I attached a gabardine waistband to the skirt and turned the raw edge under so there was no added bulk at the waist. Then the raw edge was finished with home made bias tape to prevent fraying.
With all that pinned to the dress form I had something resembling a dress!
Now it was time for sleeves! The original plan was to have an undershirt made from brocade with fitted sleeves. I made the undershirt but I eventually realized the print was a little busier than I wanted, and I wasn’t happy with how it looked under my dress.
So I scrapped it, and decided to make sleeves from ivory jacquard. Coming up with a pattern was a huge pain because the bodice has pointed arm holes, which are really difficult to set a sleeve into. The end result aren’t very pretty on the upper arm, but they are functional enough.
I didn’t take any pictures of the process, but here they are!
Overtop of those sleeves I wanted draped sleeves that were open at the tops and nearly hit the floor. I was expecting this pattern to be quite complicated, but after cutting my remaining chiffon into two panels (40″ x 60″) and playing around I realized I could create a really pretty sleeve without cutting them at all!
This is just a rectangle pinned around the arm hole, and it falls really nicely.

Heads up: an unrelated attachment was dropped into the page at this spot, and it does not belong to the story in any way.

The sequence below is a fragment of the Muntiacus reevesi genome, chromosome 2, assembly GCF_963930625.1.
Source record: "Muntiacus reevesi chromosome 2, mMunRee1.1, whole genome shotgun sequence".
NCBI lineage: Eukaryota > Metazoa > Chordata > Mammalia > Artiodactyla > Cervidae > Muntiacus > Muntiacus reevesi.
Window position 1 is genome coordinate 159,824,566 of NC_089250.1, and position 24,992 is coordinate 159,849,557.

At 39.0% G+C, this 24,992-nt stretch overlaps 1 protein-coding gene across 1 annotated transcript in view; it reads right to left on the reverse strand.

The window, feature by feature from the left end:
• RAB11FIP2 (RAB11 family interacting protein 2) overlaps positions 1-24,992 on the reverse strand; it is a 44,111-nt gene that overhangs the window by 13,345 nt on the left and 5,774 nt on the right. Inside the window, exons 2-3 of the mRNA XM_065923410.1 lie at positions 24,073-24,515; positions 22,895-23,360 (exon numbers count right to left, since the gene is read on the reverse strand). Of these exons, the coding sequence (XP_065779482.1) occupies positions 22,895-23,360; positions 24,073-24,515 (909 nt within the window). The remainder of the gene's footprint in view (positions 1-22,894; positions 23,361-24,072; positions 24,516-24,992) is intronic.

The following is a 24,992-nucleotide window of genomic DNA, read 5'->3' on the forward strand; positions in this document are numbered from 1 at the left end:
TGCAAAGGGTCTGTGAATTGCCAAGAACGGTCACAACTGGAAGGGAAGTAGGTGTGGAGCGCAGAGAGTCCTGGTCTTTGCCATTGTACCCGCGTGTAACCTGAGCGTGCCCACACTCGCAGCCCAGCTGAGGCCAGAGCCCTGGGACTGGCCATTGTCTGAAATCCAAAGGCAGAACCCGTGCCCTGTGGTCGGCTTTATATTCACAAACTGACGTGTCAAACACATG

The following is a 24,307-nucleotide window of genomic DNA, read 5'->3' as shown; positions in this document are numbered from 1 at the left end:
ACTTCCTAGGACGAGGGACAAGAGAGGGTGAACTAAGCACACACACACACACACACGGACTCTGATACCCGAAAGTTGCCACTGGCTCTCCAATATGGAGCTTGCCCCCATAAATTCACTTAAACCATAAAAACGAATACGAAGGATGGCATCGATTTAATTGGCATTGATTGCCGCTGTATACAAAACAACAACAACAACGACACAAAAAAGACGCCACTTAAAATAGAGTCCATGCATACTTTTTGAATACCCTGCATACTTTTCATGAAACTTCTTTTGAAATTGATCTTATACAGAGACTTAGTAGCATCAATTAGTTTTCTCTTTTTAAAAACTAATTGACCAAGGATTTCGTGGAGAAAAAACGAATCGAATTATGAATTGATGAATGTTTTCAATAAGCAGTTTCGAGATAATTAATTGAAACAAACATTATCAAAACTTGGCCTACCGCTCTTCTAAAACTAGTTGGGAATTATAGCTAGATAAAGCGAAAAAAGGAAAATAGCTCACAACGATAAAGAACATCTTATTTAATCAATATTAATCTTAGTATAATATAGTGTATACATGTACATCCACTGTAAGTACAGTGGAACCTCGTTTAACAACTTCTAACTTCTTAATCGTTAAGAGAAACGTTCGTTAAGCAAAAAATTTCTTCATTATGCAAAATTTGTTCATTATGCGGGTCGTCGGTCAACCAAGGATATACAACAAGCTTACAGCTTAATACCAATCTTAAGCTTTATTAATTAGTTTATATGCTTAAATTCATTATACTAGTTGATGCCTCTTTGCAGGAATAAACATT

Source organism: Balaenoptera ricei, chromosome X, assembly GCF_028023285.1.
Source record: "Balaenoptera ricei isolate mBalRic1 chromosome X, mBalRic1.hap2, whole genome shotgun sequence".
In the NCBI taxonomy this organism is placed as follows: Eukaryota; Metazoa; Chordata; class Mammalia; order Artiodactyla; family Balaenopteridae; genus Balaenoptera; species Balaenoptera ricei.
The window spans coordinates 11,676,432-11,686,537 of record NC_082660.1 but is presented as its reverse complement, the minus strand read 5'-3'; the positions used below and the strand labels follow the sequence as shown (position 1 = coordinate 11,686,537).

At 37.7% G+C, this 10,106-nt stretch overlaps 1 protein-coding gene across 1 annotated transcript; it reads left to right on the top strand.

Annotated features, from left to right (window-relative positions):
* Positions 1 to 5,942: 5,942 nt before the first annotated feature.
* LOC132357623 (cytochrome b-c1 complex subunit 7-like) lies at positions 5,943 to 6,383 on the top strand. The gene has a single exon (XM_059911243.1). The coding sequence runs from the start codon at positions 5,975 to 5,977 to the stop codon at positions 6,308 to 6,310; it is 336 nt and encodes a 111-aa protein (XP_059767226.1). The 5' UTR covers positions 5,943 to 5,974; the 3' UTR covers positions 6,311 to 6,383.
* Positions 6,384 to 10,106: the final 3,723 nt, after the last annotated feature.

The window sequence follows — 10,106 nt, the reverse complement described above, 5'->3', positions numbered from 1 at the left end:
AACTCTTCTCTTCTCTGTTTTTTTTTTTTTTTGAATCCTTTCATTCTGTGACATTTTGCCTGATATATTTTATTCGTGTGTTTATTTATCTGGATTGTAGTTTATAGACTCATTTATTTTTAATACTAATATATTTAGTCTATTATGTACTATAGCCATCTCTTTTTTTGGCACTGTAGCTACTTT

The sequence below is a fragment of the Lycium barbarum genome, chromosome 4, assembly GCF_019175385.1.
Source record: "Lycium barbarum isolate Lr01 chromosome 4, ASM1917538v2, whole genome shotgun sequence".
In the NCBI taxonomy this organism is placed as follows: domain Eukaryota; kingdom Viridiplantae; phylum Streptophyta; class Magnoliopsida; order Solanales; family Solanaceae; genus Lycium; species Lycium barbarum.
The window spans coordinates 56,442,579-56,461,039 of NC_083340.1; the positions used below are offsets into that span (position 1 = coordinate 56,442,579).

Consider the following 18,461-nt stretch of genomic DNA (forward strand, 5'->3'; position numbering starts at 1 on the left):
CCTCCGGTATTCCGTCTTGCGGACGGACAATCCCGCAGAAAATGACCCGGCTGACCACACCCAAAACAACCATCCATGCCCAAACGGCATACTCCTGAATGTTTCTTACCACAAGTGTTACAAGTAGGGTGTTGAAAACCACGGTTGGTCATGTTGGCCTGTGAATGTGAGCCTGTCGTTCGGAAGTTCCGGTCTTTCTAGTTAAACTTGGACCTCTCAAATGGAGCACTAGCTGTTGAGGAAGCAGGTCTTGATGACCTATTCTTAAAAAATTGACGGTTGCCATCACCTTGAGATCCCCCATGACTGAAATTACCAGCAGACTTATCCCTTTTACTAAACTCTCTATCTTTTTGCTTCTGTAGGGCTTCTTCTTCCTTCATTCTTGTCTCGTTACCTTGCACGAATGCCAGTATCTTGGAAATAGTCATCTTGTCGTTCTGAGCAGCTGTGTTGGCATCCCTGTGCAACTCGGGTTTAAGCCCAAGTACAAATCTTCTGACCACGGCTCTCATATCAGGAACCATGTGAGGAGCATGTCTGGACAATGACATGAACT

So I went with that! After making sure both rectangles were the same size I used a crayon to mark guidelines on the raw edges. The raw edges got turned inward by a half inch, twice, to prevent fraying.
I stitched them down, which was time consuming since this fabric is so delicate.
But the end result was really lovely. In this photo they are just pinned, but they got stitched on properly soon after. Both sleeves were sewn onto the lining, then the side panels of the bodice – which were previously basted in place, were stitched around the sleeves to hide any raw edges.
The skirt got sewn onto the bodice, then I made a waistband to cover the raw edges. I wish I had enough chiffon leftover to make a blue sash, but the only remaining fabric was a 1/2″ wide strip of salvage. So Instead I used a piece of brocade. Brocade also got sewn on to create a collar.
Lastly I stitched eyelets into the back of the dress, I had originally stitched a zipper into the back but it wouldn’t zip smoothly past the bulk the pleated skirt created. But that’s okay, I like eyelets!
With that finished, the dress was done.
Here are some worn pictures! I used the salvage strip of leftover fabric in the wig because I didn’t have a matching headpiece.
I think in the future I would like to add some boning to the centerfront and sides, which should keep the front smoother and allow me to lace it tighter at the back. Right now it isn’t very flattering. But before making any changes i’ll try it on with my pair of bodies or stays, which should give a similar result.
So that’s it! Not bad for something I made in four days from things in my stash.
Thanks for reading!